During the 2014 season projects were completed but some large 5 year plus projects were completed! The Rocky Fork Relocation project that was started in 2010 was officially completed and another large project, the New River Relocation was completed. This project has been the longest on Konnarocks books taking 8 years to complete because of taking the trail off of private property all the way from the New River in Pearisburg, VA to Rice Field Shelter on the crest of Peters Mountain. This 6.5 mile relocation is a celebration and demonstrates the reason that Konnarock Trail Crew is important to the southeast region.

Are you interested in volunteering for Konnarock Trail Crew 2015 Season? There are 12 planned weeks of trail crew work and most are still open with weeks 9,11 & 12 still needing more volunteers to apply.

Konnarock is entry level into the world of trail work and we teach you everything you need to know. Don't let not having gear or food supply be the reason you don't submit an application, that's all on US! Please sign up and join the 2015 season of Konnarock and become a veteran to the Konnarock legacy.



Tuesday, March 24, 2015

Weeks 9, 10, 11, & 12, Konnarock 2014

Week 9 : July 16 - 20, 2014


Crew 1: Thunder Hill Relocation

Crew 1 worked with the Natural Bridge Appalachian Trail Club on the Thunder Hill Relocation in Central Virginia.

Those flags will soon be the Appalachian Trail! 
In progress 


Crew 1 bringing down the hammer 


Celebrating a job well done 

Crew 2: Bluff City Relocation

Crew 2 worked with Roanoke Appalachian Trail Club on the Bluff City Relocation near Pearisburg, VA.





The bluff city relocation project involves technical rock work.  Crew 2 did an amazing job kicking off two weeks on this project and keeping everyone safe!













Week 10 : July 24 - July 28, 2014

Crew 1: Rocky Fork Relocation

Crew 1 worked with the Carolina Mountain Club on the Rocky Fork Relocation in TN.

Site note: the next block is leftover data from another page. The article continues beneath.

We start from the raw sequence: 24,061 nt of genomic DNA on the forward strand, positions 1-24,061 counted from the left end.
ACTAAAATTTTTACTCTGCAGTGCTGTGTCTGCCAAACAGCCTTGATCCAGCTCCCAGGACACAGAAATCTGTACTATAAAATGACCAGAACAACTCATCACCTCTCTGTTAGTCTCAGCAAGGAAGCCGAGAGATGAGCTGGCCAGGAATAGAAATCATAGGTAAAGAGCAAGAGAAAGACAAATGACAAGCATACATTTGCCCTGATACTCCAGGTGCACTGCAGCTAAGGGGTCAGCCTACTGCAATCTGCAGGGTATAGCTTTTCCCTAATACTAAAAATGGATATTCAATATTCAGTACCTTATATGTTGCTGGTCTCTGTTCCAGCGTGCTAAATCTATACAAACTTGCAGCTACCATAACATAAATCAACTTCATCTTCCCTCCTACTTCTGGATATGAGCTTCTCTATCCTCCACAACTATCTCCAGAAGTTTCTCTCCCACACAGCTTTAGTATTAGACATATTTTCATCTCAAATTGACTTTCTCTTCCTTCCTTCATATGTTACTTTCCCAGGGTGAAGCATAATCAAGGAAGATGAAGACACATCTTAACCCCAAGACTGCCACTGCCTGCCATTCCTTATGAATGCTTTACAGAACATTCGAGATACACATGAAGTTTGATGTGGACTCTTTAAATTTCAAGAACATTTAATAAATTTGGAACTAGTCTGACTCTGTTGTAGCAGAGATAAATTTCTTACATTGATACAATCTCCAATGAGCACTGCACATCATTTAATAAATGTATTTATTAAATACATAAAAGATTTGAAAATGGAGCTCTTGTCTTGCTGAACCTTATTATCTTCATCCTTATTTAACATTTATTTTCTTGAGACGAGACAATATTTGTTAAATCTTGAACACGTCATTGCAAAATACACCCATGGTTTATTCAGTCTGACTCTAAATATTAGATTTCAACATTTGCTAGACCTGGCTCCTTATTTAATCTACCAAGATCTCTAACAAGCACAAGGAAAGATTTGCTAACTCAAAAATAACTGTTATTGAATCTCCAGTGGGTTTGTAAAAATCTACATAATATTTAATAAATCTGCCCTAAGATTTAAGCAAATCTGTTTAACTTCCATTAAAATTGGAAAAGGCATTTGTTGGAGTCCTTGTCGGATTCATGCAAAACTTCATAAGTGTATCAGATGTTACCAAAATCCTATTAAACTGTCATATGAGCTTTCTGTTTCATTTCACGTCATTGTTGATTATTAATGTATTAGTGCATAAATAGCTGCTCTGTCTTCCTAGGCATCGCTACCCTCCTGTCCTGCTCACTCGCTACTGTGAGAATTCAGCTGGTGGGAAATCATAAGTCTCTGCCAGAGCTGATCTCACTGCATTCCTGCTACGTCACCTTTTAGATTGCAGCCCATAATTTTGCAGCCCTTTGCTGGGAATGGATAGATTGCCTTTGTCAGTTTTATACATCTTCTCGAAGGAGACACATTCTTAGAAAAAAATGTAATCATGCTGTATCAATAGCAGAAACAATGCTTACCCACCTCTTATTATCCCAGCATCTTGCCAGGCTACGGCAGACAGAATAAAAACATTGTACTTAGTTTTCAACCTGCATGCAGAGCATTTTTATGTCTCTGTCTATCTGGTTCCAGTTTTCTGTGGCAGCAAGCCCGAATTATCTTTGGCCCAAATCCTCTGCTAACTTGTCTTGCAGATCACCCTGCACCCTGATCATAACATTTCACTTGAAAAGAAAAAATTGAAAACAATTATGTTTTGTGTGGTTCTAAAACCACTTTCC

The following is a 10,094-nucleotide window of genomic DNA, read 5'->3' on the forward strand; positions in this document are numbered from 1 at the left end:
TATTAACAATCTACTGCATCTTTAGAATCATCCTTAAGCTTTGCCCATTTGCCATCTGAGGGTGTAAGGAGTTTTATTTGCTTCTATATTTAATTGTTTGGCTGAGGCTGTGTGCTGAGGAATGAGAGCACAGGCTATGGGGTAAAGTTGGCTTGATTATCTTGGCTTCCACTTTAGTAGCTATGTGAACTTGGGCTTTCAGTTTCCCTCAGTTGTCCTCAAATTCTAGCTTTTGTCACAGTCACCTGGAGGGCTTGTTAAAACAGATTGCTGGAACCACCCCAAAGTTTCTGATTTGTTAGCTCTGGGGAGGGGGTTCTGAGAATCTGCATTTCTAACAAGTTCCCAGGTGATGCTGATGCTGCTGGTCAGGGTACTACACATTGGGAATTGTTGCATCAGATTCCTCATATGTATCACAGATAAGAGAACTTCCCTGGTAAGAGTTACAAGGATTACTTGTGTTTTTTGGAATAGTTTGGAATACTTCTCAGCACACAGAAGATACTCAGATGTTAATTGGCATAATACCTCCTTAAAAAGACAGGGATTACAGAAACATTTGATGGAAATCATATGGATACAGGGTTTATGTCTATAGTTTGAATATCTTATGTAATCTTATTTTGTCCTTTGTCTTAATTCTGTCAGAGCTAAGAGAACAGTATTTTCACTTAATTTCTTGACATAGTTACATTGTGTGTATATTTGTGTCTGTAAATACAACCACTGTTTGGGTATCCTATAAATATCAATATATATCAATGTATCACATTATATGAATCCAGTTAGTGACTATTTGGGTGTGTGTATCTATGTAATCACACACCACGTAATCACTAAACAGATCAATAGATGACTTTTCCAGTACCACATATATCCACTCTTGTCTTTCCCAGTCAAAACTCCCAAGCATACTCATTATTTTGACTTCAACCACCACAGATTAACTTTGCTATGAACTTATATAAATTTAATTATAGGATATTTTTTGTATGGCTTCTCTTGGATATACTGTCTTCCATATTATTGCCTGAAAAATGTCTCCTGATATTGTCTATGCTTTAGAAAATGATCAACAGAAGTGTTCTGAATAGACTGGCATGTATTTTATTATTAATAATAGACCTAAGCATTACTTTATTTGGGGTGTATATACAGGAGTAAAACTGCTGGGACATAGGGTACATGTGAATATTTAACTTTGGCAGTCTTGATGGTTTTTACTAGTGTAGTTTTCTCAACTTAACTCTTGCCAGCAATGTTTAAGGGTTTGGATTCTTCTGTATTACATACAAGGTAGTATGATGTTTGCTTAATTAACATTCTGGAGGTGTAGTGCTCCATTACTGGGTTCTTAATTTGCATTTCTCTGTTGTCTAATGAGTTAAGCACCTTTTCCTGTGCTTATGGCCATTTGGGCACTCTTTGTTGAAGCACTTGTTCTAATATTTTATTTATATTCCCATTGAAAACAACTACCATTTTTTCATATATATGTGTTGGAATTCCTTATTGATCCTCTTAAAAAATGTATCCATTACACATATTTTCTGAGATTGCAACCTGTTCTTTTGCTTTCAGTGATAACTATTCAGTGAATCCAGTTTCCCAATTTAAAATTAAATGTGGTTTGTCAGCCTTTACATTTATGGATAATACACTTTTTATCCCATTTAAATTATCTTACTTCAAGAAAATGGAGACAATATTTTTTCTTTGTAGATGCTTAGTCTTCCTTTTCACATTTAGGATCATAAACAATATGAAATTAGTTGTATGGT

Beautiful spot for a camp site 

Sunset at camp 

Crew 1 group picture




Beautiful new trail. Great work, Crew 1!


Crew 2: Little Rock Knob Relocation

Crew 2 worked with Tennessee Eastman Hiking and Canoeing Club on the Little Rock Knob Relocation in TN.
Timber! Volunteers removing a tree from the trail

Crumbsnatcher doing her part








Painting new white blazes makes it official!



Week 11: August 1 - August 5, 2014


Crew 1: Rocky Fork Relocation, TN

Crew 1 continued worked on the Rocky Fork relocation south of Erwin, TN






Crew 2 group photo


A view like this makes all the hard work worth it



Crew 2: Bluff City Relocation

Crew 2 continued the rock work on the Bluff City relocation near Pearisburg, VA


Crew 2 for week 11 picking up where crew 2 from week 9 left off


Who doesn't love power tools?

Crew 2 group picture at the RATC Corn Boil in Catawba! Thanks RATC!

Week 12 : August 9 - August 13, 2014 


Crew 1: Rocky Fork Relocation

Crew 1 spent the final week of the season on the Rocky Fork Relocation south of Erwin, TN

Breaking new trail at Rocky Fork

Playing camp games to pass the time 

Filthy but happy

Crew 2: New River Relocation

Crew 2 finished up a great season with a week working on the New River Relocation near Pearisburg, VA. This Relocation is now open to hikers, but a section remains to be built across a rocky area at the very top of Peters Mountain.


Clearing the trail
Adding some steps

Steps finished 
There was a lot of rain this week, so sunshine on Rice Field was something to celebrate!